- Publisher : HarperCollins (August 3, 2021)
- Language : English
- Paperback : 512 pages
- ISBN-10 : 0063086816
- ISBN-13 : 978-0063086814
- Reading age : 13 - 17 years
- Grade level : 8 - 9
- Item Weight : 13.6 ounces
- Dimensions : 5.25 x 1.5 x 8 inches
- Best Sellers Rank: #555,326 in Books (See Top 100 in Books)
- Customer Reviews:
About the author
Reviewed in the United States on July 7, 2016
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Top reviews from the United States
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Surprisingly, the new protagonists are awesome and the story is fascinating!
We now follow Lirael and Samaeth, both interesting personalities, especially Lirael. She is not the typical young heroine, she is well written and has an evolving personality. You can relate to her and care about her. Sam is also interesting, though his (expected) prince like behavior is annoying at times. Still, considering his birth his actions are fairly realistic.
We again have our truly evil adversaries, of considerable strength and the story is really interesting. It’s clever how information our protagonists have would make a whole lot of sense to the other and the reader knowing everything is anxious of them meeting and sharing knowledge.
The pacing is good and you don’t get bored on either story. There is a lot of mystery everywhere and strong emotions.
Every time I spent reading this book, I was super hooked. It doesn’t feel like cheap writing and you want to know what’s next - in truth this book and the next are one story so yeah, I will be reading the next one too!!
The first thing I did not like was the structure. I would estimate that the first 25-35% of the book (had locations on my Kindle turned off, so I can't be 100% sure) was all about Lirael, the title character. Then suddenly, we are transferred to Sameth, a prince and son of Sabriel from book 1. After a couple of chapters, we are back to Lirael. It seems very uneven.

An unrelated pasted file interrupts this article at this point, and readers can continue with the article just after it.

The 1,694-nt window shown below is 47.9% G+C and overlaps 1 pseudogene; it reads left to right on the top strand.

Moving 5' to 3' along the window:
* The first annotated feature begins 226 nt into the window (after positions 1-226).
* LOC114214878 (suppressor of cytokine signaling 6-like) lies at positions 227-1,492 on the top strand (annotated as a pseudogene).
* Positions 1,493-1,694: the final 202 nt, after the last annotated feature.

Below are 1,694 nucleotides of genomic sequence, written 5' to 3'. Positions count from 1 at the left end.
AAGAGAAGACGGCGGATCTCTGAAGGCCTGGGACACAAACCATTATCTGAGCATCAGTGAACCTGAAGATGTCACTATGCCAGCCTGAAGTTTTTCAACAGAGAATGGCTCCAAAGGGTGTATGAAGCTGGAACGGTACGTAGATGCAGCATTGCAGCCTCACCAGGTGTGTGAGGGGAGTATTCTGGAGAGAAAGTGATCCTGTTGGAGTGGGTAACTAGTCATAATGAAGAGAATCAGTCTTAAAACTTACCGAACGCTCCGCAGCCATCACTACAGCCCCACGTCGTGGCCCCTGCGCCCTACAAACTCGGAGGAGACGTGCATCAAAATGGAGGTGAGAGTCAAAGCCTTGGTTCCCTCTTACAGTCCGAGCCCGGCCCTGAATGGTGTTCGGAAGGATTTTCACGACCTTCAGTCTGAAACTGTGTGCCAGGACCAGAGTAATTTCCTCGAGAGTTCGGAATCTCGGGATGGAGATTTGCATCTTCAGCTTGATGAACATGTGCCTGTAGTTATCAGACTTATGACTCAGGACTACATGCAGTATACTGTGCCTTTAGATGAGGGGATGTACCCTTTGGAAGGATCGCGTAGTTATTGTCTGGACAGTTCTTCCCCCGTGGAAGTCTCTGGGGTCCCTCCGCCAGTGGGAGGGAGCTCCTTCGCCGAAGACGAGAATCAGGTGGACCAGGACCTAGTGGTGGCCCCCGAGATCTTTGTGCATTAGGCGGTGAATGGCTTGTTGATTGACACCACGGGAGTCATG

I think I understand why the author set it up this way: Sameth is, during the first part of the book, away at school across the Wall, where there is no magic (for the most part). So nothing relating to the Old Kingdom is really happening with him, whereas Lirael is in the Old Kingdom the whole time. It wouldn't make sense to write about Sameth learning to play cricket and such, because that has no relevance to the story. But at the same time, it is odd to have him as a protagonist when he is most definitely not Lirael's equal (in fact, he cedes a rather large role to her later in the book).
The other thing that bothers me about the structure is the ending. (This does not contain spoilers.) We are led, throughout the whole book, to believe the ending is going to be a confrontation with a powerful necromancer. But. This book essentially ends halfway through. No cliffhanger, just a chop in half. There is a revelation about Lirael at the end, but I, for one, saw it coming from a mile away. (Normally I am dense about such things, so it must've been really, really obvious...) Anyway, I feel like I read half a book.
The second thing I generally didn't like about the book was Lirael's character during the first half. I get that this is YA fiction, and maybe she is meant to appeal to a younger audience (although I don't have kids, I'm old enough to be the mother of someone reading this book...). But I can get into good YA fiction, and the adult/YA dividing line does not have good characters on one side and bad on the other. Good characters are good characters, regardless. Anyway, Lirael is kind of annoying early on: overdramatic, aloof, (internally) whiny. In one sense, I get it. She is growing up among the Clayr (you encountered some of them in Sabriel) but she does not have the Sight. She is left out of important rites of passage, etc. She distances herself from everyone. Although I kind of understand this, I feel that the concept was beaten to death, pretty much, and a little less focus on this would still have worked.
But, there are things to like about the book as well. I always liked fantasy novels where there's lots of exploration of hidden, older, and forgotten areas of buildings, and Lirael spends a good amount of time exploring the home of the Clayr, which has lots of interesting secrets.